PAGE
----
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Robots at the Queen City Gallery

Danger, Will Robinson

Why are we so attracted to robots? An all-robot show—paintings, drawings, and constructed sculptures, all of robots—is currently at the Queen City Gallery.

Often they’re cute. Think R2D2. Candace Keegan’s cartoon-like robots are cute this way. They are on small canvases, one robot per canvas, emphasizing the cute idea.

But more to the point, robots are simple-minded. We like that. So they can be servants. And we can be masters. Such an appealing idea.

Moreover, since they’re not human, there’s no moral dimension. So, servants that can do our dirty work. And do. Like the drone planes reportedly doing more and more of our killing for us in our Middle East.

Assassination by technology. So clean and neat. Operationally, and in the sense that nobody has to see it. And if we don’t have to see it, we don’t have to think about it.

The centerpiece of the show—and one piece that gets it right—is a large sculpture by Chris Hausbeck of welded metal found parts: pulleys, wheels, support rods, steel cable, Stillson wrench hands, and some kind of binocular eyes, and sporting a rusty World War I helmet with a skull and crossbones painted on it. The piece is called War Droid.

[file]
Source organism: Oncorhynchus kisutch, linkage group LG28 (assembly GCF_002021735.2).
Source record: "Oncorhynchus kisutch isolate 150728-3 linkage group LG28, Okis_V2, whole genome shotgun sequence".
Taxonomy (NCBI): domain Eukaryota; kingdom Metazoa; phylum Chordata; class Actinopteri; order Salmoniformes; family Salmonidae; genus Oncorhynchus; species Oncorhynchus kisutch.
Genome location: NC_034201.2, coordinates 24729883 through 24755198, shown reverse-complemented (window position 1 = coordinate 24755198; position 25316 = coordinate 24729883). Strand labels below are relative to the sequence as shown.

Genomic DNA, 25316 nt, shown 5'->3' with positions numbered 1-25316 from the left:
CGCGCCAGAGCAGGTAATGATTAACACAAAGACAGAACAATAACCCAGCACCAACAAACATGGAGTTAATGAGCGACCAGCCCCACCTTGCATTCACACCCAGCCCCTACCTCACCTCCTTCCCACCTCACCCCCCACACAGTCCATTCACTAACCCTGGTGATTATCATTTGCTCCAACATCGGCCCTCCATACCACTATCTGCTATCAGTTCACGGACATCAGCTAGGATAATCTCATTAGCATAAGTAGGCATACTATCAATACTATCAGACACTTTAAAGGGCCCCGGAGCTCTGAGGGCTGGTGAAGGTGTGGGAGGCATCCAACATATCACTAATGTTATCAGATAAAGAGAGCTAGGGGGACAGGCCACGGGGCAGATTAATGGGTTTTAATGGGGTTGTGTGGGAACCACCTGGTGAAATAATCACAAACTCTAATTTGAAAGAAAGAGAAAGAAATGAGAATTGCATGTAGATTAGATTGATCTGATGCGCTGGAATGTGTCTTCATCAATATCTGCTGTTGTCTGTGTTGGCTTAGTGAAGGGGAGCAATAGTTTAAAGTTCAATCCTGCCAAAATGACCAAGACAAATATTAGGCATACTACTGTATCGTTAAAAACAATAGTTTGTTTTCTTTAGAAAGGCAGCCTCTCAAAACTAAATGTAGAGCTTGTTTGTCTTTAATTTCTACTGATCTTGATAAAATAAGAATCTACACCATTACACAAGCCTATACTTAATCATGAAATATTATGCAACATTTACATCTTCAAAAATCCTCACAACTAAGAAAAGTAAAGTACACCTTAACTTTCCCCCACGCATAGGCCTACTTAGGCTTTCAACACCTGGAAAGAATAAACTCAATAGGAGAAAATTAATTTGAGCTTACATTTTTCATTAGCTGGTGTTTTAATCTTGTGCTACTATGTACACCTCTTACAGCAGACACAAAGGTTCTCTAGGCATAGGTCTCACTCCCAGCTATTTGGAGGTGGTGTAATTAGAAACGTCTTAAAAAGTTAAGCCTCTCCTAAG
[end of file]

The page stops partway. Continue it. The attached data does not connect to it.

In the publicity photo, War Droid seemed to be gripping some kind of rifle in his wrenchy claws, but he seems to have checked the weapon for the exhibit.

William Herod presents some mock magazine or pulp fiction covers. One for a collection called Amazing Science Fiction Stories, the teaser copy on which promises a story inside called “The Iron Soldier,” described as “a strange tale about the future of warfare.” Maybe it’s about War Droid.

jack foran

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